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Newbury employment solicitor offers advice on redundancies and small businesses



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Andrew Egan answers the legal questions

I AM currently advising some small businesses in relation to possible redundancies they may have to make as a result of the current Covid-19 pandemic and its effect on their businesses.

Some of the questions I am asked are as follows:

Should employers have a formal redundancy procedure?
Ideally yes. Redundancies are subject to a range of requirements and failure to observe them could lead to claims for unfair dismissal (if the employee has over two years service), as well as discrimination (which has no minimum service requirement).

An employer can reduce the risk of such claims by having a procedure which covers:

  • Looking for alternatives to redundancy;
  • Identifying a reasonable pool for selection of employees from whom those selected forredundancy will be chosen;
  • Adopting objective selection criteria and applying them fairly to employees within this pool;
  • Establishing a clear proposal regarding potential redundancies and supporting rationale;
  • Warning employees about the proposal;
  • Consulting with employees about the proposed redundancies;
  • Seeking a view from the trade union (if the employee has one);
  • Informing and consulting employee representatives (or trade union representatives);
  • Considering alternative employment for those whose roles are made redundant;
  • Allowing employees to appeal the redundancydecision; and
  • Giving reasonable paid time off to look for work or to arrange training for future employment.

An employer who makes individual employees redundant must follow fair and reasonable procedures.

Can the business select people for redundancy based on performance?
Yes, provided this is a genuine selection criterion.

Objective evidence such as appraisals, sales figures, productivity records, would demonstrate that you are selecting the people who make the lesser or least contribution to the business, rather than selecting favoured employees.

You need to watch out for potential discrimination claims when doing this. For example, an employee who was pregnant during the period reviewed in relation to performance may argue any poor performance was as a result of their pregnancy, making their selection discriminatory.

If we previously paid generous redundancy pay, do employees have a right to it this time?
If an employee’s contract states that they will receive enhanced redundancy payments, you are legally obliged to pay those payments.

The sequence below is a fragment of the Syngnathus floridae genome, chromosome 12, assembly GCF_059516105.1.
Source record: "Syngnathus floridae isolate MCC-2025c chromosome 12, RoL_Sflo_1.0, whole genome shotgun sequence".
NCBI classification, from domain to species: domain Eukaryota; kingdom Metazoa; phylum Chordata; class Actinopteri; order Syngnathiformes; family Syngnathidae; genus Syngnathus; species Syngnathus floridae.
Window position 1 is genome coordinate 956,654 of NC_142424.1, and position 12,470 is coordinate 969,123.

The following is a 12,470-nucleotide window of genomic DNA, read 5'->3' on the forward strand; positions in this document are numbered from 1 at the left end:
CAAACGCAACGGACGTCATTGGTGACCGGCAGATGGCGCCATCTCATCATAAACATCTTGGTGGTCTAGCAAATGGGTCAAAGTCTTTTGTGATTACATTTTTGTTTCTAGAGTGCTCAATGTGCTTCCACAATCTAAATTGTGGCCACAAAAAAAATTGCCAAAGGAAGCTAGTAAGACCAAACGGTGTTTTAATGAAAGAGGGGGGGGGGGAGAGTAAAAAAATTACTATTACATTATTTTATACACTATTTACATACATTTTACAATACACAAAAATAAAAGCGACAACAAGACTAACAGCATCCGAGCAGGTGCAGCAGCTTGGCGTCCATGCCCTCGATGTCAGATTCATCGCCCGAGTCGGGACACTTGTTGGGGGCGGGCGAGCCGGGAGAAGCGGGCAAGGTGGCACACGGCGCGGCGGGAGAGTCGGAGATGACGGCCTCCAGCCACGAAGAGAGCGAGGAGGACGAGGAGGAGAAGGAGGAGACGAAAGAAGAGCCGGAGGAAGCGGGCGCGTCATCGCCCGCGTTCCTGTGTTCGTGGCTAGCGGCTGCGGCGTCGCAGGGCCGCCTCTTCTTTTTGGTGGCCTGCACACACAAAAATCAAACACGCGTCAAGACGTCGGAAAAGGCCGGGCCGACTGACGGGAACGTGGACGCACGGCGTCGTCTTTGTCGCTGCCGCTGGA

If there is no express right for an employee to be paid an enhanced redundancy payment, they may be able to establish that there was an implied right to such a payment through custom and practice.

If there is a history of enhanced redundancy payments being made, this will support the employee’s claim.

Even if such a payment is described in company documents as ‘discretionary’, it may be held to be a contractual entitlement because of the way the payments have been paid in the past.

Some former employees have claimed that redundancies we made were not genuine because we subsequently took on more staff. Is this a problem?
It depends. For redundancy to be a fair reason for dismissal, you must be able to demonstrate there is a genuine redundancy situation.

A genuine redundancy situation is where you have closed or intend to close the business where the employee worked, you have closed or intend to close the place of business where your employee worked, and/or there is a reduced requirement or you expect there to be a reduced requirement for your employee to carry out their work.

A redundancy situation can arise as a result of a downturn in business or the expectation of a downturn.

You need to be able to show that you had a reasonable expectation that the business in which the previous employees worked was about to cease or their work was about to cease or diminish.

If, however, your former employees convince an employment tribunal that you used the pretext of redundancy to terminate them where there was no genuine redundancy situation, they may succeed in bringing an unfair dismissal claim.

Do we have to minimise redundancies by cutting costs elsewhere in the business, even if we lose some good employees?
Yes. Redundancies should be the last resort.

A redundancy is more likely to be viewed as ‘fair’ if you consider alternatives in advance of commencing a redundancy consultation process.

Your options would be to offer early retirement to employees who volunteer to take retirement; terminate temporary contracts, retrain or redeploy workers, reduce or remove overtime working, offering sabbaticals or arrange secondments, etc.

You don’t have to implement alternatives if you do not believe these would be beneficial to the business.

You need to be able to reasonably justify the redundancy decisions otherwise, in case any employees bring claims of unfair dismissal or discrimination.

For advice for your business, call Andrew Egan on 07904 391756 or (01635) 890560.



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